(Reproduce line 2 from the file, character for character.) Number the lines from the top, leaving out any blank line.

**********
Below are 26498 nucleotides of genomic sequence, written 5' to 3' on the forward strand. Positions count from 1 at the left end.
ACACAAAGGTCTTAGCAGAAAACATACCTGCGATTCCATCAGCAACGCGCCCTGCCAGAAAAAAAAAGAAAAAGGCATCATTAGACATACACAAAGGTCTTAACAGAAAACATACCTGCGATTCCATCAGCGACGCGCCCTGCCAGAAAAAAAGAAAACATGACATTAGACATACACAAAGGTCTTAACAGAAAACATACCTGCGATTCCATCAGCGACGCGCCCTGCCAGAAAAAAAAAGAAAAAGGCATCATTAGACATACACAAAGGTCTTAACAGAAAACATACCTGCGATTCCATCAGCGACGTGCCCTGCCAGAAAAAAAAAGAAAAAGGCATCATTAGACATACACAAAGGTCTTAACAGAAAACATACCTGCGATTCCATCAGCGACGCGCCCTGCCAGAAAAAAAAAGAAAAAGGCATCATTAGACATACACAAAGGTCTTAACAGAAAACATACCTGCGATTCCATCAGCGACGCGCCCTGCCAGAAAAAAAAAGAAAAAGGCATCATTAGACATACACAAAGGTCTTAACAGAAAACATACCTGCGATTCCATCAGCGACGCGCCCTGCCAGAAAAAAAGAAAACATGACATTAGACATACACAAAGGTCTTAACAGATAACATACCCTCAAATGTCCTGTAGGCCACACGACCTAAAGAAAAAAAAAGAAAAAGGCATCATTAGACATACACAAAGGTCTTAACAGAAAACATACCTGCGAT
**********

ACACAAAGGTCTTAGCAGAAAACATACCTGCGATTCCATCAGCAACGCGCCCTGCCAGAAAAAAAAAGAAAAAGGCATCATTAGACATACACAAAGGTCTTAACAGAAAACATACCTGCGATTCCATCAGCGACGCGCCCTGCCAGAAAAAAAGAAAACATGACATTAGACATACACAAAGGTCTTAACAGAAAACATACCTGCGATTCCATCAGCGACGCGCCCTGCCAGAAAAAAAAAGAAAAAGGCATCATTAGACATACACAAAGGTCTTAACAGAAAACATACCTGCGATTCCATCAGCGACGTGCCCTGCCAGAAAAAAAAAGAAAAAGGCATCATTAGACATACACAAAGGTCTTAACAGAAAACATACCTGCGATTCCATCAGCGACGCGCCCTGCCAGAAAAAAAAAGAAAAAGGCATCATTAGACATACACAAAGGTCTTAACAGAAAACATACCTGCGATTCCATCAGCGACGCGCCCTGCCAGAAAAAAAAAGAAAAAGGCATCATTAGACATACACAAAGGTCTTAACAGAAAACATACCTGCGATTCCATCAGCGACGCGCCCTGCCAGAAAAAAAGAAAACATGACATTAGACATACACAAAGGTCTTAACAGATAACATACCCTCAAATGTCCTGTAGGCCACACGACCTAAAGAAAAAAAAAGAAAAAGGCATCATTAGACATACACAAAGGTCTTAACAGAAAACATACCTGCGAT